At No. 15, the team drafted Brazilian Pedro Ribeiro, a huge (6-foot-4) midfielder from Coastal Carolina University. Ribeiro was the No. 6 player on Garlacep's "Big Board:"

"The tall Brazilian playmaker is impressive on the ball, and can pass as well as anyone in this draft, but conerns about his ability to be a 90-minute player in the pros"

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In the second round, the Union filled two big needs by taking midfielder Kevin Cope out of Michigan State and left back Robbie Derschang from Akron.

Also Thursday:

  • Union brass indicated that talks are still ongoing with Maurice Edu, and that the rumor that the league "blocked" the move was untrue. John Hackworth is optimistic, saying to ESPN, "I think something very good is going to come out of it."
  • The Union claim they were in hard on Michael Bradley, who signed with Toronto.
  • The team announced the signing of Argentine midfielder Cristian Maidana as a designated player, who has spent the last day responding to tweets welcoming him to Philadelphia (he doesn't speak much, if any, English). It's a promising move in my opinion, as the team resisted the urge to sign a "name" designated player just to appease people. And at just 26 years old, Maidana is definitely in his "prime."

The rest of the draft wraps up next Tuesday, and the Union are slated to pick four more times.

Is Eagles' Carson Wentz the 'holy grail' of modern NFL QB prospects?

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Is Eagles' Carson Wentz the 'holy grail' of modern NFL QB prospects?

The NFL is constantly evolving, but pro offenses, their very design, and the types of athletes who can run those offenses are changing, rapidly beyond recognition.

That is precisely one of the reasons behind the Eagles' bold decision to trade three years worth of draft picks in April for the opportunity to get Carson Wentz out of North Dakota State. Because Wentz didn't represent merely another quarterback prospect coming out of college — some feel as though this 23-year-old kid might be the future of the position in the NFL.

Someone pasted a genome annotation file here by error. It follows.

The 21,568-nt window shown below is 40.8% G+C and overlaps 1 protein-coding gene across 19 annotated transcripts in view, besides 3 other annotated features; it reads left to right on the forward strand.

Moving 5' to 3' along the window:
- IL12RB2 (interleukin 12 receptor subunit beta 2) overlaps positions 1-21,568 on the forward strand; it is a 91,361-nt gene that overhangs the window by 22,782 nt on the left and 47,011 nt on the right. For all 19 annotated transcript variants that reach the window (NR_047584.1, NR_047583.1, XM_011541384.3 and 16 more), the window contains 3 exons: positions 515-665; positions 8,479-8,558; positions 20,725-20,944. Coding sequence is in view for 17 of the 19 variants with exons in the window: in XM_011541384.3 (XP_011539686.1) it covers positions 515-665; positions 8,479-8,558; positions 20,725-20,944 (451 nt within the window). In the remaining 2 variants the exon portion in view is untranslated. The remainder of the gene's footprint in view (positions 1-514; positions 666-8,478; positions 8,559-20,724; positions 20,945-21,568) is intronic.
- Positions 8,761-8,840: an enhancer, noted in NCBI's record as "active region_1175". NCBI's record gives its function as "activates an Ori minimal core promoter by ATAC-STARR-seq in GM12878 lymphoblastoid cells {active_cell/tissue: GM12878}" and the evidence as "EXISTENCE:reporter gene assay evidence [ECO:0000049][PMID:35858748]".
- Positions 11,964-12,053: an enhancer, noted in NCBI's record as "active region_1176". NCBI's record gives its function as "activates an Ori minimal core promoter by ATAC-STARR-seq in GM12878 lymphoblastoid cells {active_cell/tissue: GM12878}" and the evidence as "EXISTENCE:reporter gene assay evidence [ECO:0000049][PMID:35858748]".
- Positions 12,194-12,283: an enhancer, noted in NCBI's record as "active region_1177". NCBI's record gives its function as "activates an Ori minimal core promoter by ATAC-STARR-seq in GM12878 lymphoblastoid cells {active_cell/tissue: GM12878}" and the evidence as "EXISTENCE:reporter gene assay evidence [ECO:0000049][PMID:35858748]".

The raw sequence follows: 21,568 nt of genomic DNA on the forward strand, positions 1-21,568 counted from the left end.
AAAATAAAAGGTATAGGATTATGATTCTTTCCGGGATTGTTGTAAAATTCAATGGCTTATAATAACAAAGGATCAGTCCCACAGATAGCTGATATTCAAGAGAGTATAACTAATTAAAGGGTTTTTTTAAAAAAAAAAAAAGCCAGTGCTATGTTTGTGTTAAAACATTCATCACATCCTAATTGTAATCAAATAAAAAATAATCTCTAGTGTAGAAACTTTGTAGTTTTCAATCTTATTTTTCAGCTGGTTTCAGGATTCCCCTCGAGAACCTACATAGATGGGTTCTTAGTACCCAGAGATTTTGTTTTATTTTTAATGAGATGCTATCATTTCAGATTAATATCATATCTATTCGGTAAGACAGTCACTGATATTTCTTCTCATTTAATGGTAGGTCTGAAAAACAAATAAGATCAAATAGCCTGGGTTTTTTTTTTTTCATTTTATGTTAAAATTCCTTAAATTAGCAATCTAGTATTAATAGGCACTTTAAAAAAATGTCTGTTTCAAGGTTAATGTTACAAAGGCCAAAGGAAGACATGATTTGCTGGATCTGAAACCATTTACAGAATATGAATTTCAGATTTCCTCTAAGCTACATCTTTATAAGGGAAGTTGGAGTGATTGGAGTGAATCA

Don't take my word for it. Take that of Brad Childress, former Eagles offensive coordinator who eventually wound up following long-time head coach Andy Reid to Kansas City. It's there where Childress was tasked with a unique role: "spread game analyst."

For more on that, what the spread offense is and how its prevalence in the college game is altering the landscape of the NFL, you'll have to read Kevin Clark's piece over at The Ringer. Trust us, it's worth it. Long-time Eagles executive Joe Banner hails the piece as, "One of the best, smartest, most correct articles I have read in a long time," and it's hard to argue. Chances are you'll learn something.

But for our purposes, the aspect of the piece we'll focus on is how the growth of the spread offense is tied to the selection of Wentz. NFL coaches like Childress or front-office types such as Eagles vice president of football operations Howie Roseman see in Wentz a rare hybrid of the the spread and pro-style quarterback, which as it turns out, may be ideally suited to succeed in a league that increasingly uses both types of offense.